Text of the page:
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Everton go into replay as underdogs with a pedigree

When the rain left Maine Road awash only a few minutes before the kick off on Saturday, hopes of Liverpool and Everton producing a memorable FA Cup semi-final were doused. The puddles and mud did indeed affect the course of the game, but only adding unpredictable moments to matchlong excitement, and doubts were swept away by a torrent of adventures. Finally, after two worthy teams had exhausted themselves and finished undecided at two goals each, there was the palatable prospect of a replay at the same ground on Wednesday, though it would be gluttonous to expect as much again.

This was a rare semi-final, prepared from the beginning by local rivalry and given special interest by Liverpool's dream of winning the "treble". Everton, cast as a team who would delay rather than deflect Liverpool from one of their trilateral quests, were a shade unlucky not to win at the first attempt, but, after such a performance, they go into the replay as underdogs with a pedigree.

By Wednesday they had hoped Latchford would be fit enough to give their attack even more strength in the air, which was their single most telling asset, but with McKenzie and Pearson here so effective, a change seems unnecessary. Dobson, majestic in midfield, may not recover from a leg injury, though the balance of strength could be unaltered if Smith is also missing from Liverpool's defence because of a damaged thigh.

Liverpool thought they played badly in the first half. In fact they merely played less well than usual. The gangling Fairclough might have lightened their task if, in the first minute, his elusive run into the penalty area had not finished with the ball firmly held by the mud as he put all of his strength into a kick that left him on his back and feeling foolish.

It was not to be his day and soon the quizzical McKenzie was to make it his. Essentially the match was steeped in team effort, but McKenzie, whose value to Everton they seem unable to assess, brought a quality of individual expression that was never unnecessarily extravagant.

McKenzie always caught the eye approaching the penalty area, but he was more effective in the clusters. Goodlass served a variety of thoughtful centres into the wind and McKenzie was always menacing as the ball regularly dropped into his range. Clemence saved his close header and again from Buckley before Liverpool escaped the early ordeal when Keegan square-passed the ball inside the penalty area. McDermott had to confuse Buckley into thinking he was going to shoot before he raised the ball over the reach of Lawson for a delightful goal.

Rioch and Dobson worked outstandingly in Everton's midfield at this important stage when Liverpool might have gathered confidence and before the half was over the game was again open to the highest bidder. Hughes slipped when trying to intercept Pearson on the wing. The centre was put across the goalmouth by Dobson and McKenzie's fierce shot was slightly deflected, veering away from Clemence into the corner of the goal.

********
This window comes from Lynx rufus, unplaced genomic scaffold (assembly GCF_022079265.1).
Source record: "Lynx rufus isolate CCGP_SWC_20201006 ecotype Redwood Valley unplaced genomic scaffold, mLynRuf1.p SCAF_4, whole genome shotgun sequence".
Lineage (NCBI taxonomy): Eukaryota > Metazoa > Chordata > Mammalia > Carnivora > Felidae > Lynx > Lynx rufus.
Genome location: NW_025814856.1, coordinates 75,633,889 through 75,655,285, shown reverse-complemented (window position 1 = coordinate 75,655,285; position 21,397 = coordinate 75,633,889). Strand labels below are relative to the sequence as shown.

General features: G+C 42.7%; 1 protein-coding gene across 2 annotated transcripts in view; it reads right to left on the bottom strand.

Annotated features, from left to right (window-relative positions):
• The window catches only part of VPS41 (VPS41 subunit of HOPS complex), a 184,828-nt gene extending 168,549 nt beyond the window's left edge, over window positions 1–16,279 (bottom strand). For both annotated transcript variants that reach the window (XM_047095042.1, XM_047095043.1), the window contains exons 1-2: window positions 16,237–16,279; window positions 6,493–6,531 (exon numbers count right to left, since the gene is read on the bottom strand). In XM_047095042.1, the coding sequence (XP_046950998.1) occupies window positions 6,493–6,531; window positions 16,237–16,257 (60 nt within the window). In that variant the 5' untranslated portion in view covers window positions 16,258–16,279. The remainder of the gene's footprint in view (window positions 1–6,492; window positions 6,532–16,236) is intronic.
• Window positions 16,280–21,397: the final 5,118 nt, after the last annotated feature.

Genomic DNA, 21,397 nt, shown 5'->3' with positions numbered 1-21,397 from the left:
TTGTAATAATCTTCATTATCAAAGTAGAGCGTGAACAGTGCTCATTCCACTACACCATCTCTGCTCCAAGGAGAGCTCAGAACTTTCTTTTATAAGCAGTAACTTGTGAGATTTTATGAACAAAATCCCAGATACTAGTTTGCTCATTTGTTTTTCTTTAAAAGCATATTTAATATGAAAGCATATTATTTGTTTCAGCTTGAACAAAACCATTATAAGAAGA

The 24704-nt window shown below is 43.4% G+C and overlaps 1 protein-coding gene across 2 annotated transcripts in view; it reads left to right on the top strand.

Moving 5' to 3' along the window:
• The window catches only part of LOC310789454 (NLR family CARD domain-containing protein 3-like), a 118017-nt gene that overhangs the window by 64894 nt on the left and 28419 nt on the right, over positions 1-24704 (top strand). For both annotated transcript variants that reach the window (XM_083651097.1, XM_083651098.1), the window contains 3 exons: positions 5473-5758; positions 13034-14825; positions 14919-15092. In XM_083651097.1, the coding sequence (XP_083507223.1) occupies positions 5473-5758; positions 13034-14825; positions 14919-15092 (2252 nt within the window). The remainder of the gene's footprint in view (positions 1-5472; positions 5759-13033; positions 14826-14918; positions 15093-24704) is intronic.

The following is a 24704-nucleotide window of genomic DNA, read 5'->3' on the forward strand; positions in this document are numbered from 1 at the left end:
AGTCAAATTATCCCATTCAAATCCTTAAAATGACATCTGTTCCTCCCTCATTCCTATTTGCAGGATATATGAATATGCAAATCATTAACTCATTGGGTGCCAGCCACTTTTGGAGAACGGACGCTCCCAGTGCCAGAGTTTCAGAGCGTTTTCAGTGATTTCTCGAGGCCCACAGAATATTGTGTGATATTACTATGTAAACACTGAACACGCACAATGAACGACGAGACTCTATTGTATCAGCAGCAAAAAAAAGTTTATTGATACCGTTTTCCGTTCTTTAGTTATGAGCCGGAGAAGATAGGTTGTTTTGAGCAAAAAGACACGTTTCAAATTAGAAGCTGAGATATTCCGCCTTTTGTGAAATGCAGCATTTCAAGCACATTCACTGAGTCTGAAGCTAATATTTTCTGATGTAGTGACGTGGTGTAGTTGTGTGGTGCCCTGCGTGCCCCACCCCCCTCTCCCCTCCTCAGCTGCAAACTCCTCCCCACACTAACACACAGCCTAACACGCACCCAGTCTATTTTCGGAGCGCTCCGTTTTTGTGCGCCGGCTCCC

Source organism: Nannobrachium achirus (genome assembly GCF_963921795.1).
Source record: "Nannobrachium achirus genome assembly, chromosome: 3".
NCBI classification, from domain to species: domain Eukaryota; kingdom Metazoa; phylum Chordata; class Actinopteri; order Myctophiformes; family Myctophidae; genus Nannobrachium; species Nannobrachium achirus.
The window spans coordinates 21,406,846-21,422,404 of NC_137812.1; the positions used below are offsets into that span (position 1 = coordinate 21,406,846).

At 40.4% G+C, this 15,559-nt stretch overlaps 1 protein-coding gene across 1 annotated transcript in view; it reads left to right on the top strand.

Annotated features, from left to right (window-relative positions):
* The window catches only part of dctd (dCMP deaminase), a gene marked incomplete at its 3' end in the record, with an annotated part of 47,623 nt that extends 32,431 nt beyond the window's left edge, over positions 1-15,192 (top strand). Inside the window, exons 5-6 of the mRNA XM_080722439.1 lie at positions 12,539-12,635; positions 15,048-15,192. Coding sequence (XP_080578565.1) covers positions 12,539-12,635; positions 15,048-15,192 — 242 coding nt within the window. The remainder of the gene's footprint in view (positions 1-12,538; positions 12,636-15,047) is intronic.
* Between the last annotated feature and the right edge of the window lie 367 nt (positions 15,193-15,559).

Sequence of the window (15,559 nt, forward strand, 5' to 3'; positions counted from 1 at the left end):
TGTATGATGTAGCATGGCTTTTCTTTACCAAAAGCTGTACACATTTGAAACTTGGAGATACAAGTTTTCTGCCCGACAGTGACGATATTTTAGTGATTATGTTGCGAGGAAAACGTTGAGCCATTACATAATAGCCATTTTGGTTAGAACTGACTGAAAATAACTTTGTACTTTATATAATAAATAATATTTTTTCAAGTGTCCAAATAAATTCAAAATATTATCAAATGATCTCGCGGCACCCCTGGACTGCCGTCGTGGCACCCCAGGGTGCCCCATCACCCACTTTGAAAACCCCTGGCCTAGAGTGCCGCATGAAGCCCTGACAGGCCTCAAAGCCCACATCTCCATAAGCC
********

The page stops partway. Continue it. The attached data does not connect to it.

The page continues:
For all of this time Liverpool had been noticeably tense. It was, by their own admission, their most difficult test of a varied and demanding season. They began to surge into a more familiar stride only during the run-in towards the finish. Keegan, who had tended to busy himself with lost causes, suddenly began to appear in the penalty area, bringing good saves from Lawson. Heighway had lost some of his appetite for the game when falling awkwardly in the first half but now moved gracefully, wafting through the defence like a Zephyr.

Kennedy gained some midfield territory and a decisive influence was Johnson, brought on to replace Fairclough.

Johnson was keenly trying to create an impact when a high free-kick was floated into the goalmouth. His fresh efforts helped inhibit Lawson who hurriedly fisted the ball upwards only for Case to head back, giving Liverpool a lead they threatened to keep. Lawson had to save a good shot from Johnson with his legs as the pressure increased, but then McKenzie appeared unexpectedly and dangerously close to the Liverpool goal. He left Smith scything the air and his pass, tantalyzingly pulled back to avoid the defence, was deflected enough to unsettle Clemence who was unable to reach Rioch's equalizing shot.

Everton lifted themselves for a final assault and Goodlass again broke through on the left. McKenzie glanced the centre to the lively substitute, Hamilton, who nudged the ball in, but Everton's delight was crushed by Mr Thomas' ruling that Hamilton was offside. For Liverpool it was a relief that brought with it yet another burden; another strenuous match to threaten their hopes of winning a greater prize, the European Cup.

Copyright - The Times

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